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Alleged Ticketfly hacker charged with extortion

By | Published on Thursday 27 February 2020


A criminal action has been launched in the US against the man accused of hacking the Ticketfly website in 2018, exposing the personal information of around 27 million of the ticketing firm’s customers, and forcing its operations offline entirely for several days.

When the Ticketfly website went down at the end of May 2018, the company – by that point owned by Eventbrite – said that “following a series of recent issues with Ticketfly properties, we’ve determined that Ticketfly has been the target of a cyber incident”.

It went on: “Out of an abundance of caution, we have taken all Ticketfly systems temporarily offline as we continue to look into the issue. We are working to bring our systems back online as soon as possible. Please check back later”.

In subsequent statements, the company confirmed it had been hacked and – while no credit or debit card information had been accessed – other personal information linked to about 27 million Ticketfly accounts had been taken.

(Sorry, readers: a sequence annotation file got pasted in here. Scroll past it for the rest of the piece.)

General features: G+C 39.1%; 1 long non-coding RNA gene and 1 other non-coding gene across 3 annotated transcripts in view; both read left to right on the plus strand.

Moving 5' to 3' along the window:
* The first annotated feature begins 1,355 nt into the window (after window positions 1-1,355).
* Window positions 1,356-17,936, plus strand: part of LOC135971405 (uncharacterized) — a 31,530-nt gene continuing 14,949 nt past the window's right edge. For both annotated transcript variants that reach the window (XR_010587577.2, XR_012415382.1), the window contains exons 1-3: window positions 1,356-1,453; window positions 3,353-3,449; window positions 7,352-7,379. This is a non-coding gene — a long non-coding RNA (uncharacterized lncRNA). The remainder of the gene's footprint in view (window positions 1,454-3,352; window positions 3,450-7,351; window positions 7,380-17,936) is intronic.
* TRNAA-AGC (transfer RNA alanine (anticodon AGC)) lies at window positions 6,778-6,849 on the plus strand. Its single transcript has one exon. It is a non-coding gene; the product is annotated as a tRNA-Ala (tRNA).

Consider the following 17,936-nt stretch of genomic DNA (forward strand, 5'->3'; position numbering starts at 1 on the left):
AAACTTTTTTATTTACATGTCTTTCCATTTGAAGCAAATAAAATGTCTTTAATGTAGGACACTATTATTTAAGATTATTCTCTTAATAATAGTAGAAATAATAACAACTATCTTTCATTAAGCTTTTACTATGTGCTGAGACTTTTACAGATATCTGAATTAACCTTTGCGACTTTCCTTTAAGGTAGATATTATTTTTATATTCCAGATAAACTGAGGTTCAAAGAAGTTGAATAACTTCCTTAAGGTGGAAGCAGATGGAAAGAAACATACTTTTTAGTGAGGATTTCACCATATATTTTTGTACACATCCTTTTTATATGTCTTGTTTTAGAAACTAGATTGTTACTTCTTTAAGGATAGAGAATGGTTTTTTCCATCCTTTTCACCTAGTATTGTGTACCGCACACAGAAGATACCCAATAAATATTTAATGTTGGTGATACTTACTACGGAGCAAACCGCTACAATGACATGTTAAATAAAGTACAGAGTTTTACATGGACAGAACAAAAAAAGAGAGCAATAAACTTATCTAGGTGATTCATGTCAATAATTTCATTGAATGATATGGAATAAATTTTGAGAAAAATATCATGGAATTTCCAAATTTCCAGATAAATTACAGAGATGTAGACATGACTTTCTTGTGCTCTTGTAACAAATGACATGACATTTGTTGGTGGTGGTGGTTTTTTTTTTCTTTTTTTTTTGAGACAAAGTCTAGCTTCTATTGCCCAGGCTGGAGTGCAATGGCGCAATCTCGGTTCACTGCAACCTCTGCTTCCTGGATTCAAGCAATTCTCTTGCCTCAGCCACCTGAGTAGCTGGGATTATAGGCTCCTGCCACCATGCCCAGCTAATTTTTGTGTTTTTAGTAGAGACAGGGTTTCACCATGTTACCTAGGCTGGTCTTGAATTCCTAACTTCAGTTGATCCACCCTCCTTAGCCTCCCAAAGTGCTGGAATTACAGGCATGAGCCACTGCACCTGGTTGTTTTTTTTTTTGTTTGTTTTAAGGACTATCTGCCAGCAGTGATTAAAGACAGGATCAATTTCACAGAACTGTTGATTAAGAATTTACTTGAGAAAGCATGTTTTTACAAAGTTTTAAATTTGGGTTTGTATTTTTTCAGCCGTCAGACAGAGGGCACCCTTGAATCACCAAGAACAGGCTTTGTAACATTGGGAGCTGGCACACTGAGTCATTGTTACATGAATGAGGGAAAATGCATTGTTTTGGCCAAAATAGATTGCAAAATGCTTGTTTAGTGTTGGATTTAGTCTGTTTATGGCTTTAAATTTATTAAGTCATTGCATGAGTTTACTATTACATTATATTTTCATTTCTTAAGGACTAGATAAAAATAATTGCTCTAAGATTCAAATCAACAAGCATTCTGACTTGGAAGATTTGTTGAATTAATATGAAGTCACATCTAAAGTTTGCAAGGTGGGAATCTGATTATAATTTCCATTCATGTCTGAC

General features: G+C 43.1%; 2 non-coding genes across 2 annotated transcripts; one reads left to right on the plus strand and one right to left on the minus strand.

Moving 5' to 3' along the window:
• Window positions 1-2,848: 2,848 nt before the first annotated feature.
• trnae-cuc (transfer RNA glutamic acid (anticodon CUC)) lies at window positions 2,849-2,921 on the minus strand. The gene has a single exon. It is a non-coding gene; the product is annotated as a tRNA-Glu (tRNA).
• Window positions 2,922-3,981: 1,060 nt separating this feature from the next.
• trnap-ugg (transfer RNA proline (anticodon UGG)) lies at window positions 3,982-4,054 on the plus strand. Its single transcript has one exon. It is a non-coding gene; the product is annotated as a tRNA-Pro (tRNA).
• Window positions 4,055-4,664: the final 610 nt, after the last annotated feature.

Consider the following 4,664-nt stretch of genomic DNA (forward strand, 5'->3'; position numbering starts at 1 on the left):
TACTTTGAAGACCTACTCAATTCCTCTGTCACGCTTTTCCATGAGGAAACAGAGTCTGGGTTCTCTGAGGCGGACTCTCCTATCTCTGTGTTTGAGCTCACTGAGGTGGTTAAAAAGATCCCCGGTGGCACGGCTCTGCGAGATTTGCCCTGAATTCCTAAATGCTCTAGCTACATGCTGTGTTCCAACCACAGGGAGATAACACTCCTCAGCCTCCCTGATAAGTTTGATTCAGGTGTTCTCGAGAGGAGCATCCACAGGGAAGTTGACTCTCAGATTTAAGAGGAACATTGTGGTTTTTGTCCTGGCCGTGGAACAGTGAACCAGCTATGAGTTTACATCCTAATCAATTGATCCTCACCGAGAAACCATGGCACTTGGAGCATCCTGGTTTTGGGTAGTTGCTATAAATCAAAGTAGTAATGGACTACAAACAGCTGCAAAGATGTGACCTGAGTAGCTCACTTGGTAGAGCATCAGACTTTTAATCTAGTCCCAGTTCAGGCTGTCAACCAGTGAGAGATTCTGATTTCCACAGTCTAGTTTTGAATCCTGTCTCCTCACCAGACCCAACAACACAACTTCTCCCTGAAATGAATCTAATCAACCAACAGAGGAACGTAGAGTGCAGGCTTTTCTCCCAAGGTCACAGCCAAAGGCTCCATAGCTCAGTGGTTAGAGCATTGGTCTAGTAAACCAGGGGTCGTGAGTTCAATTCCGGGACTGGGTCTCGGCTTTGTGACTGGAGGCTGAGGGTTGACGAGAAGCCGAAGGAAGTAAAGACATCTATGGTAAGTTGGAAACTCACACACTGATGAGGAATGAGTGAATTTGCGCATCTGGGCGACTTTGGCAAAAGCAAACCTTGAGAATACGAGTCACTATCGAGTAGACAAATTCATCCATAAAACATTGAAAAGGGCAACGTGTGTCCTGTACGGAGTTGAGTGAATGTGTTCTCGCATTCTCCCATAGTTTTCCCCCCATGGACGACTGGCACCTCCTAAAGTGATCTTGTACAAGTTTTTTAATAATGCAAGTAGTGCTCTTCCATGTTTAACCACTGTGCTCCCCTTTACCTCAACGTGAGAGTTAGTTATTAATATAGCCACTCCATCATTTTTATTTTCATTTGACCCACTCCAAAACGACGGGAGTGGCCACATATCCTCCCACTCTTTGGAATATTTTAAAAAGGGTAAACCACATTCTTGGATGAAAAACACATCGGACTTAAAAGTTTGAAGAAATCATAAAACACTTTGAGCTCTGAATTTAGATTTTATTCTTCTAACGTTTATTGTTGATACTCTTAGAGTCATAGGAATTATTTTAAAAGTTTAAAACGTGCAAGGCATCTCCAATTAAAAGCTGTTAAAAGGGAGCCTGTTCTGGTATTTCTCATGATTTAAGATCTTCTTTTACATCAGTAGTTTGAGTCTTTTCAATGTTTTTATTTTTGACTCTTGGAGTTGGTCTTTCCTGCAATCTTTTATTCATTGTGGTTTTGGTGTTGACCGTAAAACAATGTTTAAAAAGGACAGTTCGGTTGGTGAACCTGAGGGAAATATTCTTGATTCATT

At the time, Vice’s tech site Motherboard reported that it had spoken to the hacker, who went by the ID IsHaKdZ. He told the Vice site that he’d warned the ticketing company of a vulnerability that gave him access to the firm’s entire database and website. He’d apparently offered to explain what that vulnerability was in return for one bitcoin.

IsHaKdZ is seemingly Moulay O Ishak, who is now facing criminal charges for “extortion in relation to damage to a protected computer”. Legal papers filed by the FBI earlier this month say that the maximum penalty for that crime is three years in jail and a $250,000 fine.

Outlining the alleged crime, the FBI’s papers state: “On or about 27 May 2018, and continuing to at least 31 May 2018, in the Northern District of California and elsewhere, the defendant, with intent to extort from Ticketfly money and other things of value, transmitted in interstate and foreign commerce a communication containing a demand and request for money and other things of value in relation to damage to a protected computer, to wit, Ticketfly’s servers, where such damage was caused to facilitate the extortion”.

Eventbrite has welcomed the development. It said in a statement: “We’re pleased to see that the alleged perpetrator of the malicious attack on Ticketfly that occurred in 2018 has been identified and indicted. We appreciate the efforts of the FBI and the United States Attorney’s Office in their continued pursuit of justice and for seeking closure for all involved”.